Never undersetimate word of mouth. Bakeries, butchers, supermarkets, and other high traffic venues often allow the posting of community announcements. Tabacs, the only stores allowed by law to sell cigarettes and other tobacco products in France, can be important community gathering places. The folks in the mairie, the city hall, usually have a pretty good handle on what's going on in their town. And in the village squares and in cafes, there are likely to be men and women who will be happy to engage with a stranger, even one with fumbling French, as long as the effort is sincere.

In sum, if you are looking to buy a house in France, there are multiple avenues available to assist you. Make a list of your requirements - important questions from buyers in our region include the nature of the outside space, is there a garage or available parking nearby, distance to local services, and such. Let your contact know how important those requirements are. Stick to your guns. And get to it. 

A journey of a thousand miles begins with having enough RAM.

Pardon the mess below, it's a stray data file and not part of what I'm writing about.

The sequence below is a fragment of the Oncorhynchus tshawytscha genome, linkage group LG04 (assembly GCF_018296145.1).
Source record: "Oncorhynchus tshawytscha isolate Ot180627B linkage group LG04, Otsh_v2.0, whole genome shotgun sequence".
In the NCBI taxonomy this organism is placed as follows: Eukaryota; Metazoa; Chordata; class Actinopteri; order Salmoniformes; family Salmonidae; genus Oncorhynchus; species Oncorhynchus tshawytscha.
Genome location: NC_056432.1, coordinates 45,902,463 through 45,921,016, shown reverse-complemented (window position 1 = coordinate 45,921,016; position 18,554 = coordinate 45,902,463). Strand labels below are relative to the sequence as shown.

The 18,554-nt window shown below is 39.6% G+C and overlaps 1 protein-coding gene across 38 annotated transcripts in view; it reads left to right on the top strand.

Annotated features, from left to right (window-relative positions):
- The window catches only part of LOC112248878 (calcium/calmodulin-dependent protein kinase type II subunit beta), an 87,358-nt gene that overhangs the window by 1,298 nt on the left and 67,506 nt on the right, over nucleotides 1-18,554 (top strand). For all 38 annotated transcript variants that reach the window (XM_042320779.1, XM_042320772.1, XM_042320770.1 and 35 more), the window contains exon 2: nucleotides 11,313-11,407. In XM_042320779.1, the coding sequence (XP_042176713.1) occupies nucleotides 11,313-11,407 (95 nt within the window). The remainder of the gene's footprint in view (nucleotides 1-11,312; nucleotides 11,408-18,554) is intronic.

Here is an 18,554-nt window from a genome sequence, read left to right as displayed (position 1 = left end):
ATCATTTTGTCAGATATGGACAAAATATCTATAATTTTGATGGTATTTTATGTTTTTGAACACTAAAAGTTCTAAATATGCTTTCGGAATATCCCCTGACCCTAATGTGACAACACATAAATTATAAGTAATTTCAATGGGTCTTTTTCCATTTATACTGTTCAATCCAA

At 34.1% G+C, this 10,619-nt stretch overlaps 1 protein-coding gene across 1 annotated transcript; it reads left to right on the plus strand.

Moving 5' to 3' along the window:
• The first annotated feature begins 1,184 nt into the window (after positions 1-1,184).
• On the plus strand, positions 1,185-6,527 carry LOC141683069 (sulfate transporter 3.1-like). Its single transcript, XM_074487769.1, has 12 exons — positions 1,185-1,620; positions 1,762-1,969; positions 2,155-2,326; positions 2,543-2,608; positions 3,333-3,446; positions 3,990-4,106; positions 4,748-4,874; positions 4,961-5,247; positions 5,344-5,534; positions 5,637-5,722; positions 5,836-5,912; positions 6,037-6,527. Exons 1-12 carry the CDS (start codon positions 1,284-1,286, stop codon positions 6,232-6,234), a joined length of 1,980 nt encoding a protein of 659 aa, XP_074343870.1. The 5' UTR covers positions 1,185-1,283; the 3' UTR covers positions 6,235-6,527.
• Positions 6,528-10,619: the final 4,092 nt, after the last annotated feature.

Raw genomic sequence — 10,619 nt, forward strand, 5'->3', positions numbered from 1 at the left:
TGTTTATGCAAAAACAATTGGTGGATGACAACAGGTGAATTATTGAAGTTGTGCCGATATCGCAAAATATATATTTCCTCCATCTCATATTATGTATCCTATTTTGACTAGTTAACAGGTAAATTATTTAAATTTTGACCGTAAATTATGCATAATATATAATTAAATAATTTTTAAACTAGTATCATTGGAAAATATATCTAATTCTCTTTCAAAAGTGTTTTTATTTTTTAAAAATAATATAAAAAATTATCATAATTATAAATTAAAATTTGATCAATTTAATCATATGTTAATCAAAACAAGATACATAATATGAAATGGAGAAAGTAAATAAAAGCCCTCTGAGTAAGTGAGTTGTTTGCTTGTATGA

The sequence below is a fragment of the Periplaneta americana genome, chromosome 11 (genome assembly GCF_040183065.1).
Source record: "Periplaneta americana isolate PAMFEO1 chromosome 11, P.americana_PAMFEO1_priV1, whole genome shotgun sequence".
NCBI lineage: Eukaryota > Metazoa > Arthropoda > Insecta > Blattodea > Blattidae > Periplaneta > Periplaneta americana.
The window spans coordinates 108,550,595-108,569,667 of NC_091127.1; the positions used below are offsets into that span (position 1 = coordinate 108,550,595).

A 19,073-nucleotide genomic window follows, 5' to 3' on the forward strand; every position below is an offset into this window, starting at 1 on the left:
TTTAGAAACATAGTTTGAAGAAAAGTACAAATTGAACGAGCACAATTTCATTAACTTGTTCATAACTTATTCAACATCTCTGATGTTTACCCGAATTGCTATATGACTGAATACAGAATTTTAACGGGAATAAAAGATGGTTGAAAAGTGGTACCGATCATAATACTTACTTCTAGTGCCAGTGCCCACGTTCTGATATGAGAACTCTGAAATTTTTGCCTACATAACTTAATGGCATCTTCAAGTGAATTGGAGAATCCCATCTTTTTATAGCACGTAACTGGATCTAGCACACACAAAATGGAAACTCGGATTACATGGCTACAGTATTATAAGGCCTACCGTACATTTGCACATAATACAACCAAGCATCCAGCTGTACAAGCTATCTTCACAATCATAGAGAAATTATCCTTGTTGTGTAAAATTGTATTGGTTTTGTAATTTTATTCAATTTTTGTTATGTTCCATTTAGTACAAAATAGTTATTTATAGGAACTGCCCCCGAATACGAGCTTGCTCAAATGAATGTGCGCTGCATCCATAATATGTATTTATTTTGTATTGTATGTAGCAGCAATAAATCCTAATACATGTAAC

Comments

  1. Hello, I assume you've also used seloger.fr and, on the FSBO side, pap.fr, even though they probably don't have an English version? In any case, good luck for the search of your new home!

    ReplyDelete
    Replies
    1. Since I assume that my audience is primarily English-speaking, I concentrated on sites that they could easily navigate. But you are correct. There are more sites than I have mentioned- than I can count. Thanks for your comment and your interest.

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  2. Hi Ira, Like hearing about your life in France. Still imagining a trip there one day. Hope all is well, André

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    Replies
    1. Hi Andre. Thanks. Come on over. We’ll show you around.

      Delete
  3. Hello Ira - I love your blog. You provide the most functional information I've found yet for someone longing to live, at least part time, in France. Do you have any resources for how you manage American Social Security while living abroad, taxes, insurance, etc...? It's a challenge sorting through all the ads....

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    Replies
    1. Thanks for the kind words. We receive Social Security retirement benefits, direct deposited to our French bank account. Both Social Security and the IRS have our residence address as France and so far, no problem. All of our filings and communications are done electronically and so far, the only problem is that some services are not available to us because we haven’t maintained an American phone number. There are a number of Facebook groups that specialise in expat tax questions and other info. You just have to be careful because they can give conflicting advice. It’s always a good idea to have a professional as a backup. So yes, it can be complicated, but we’ve never regretted our move for a minute.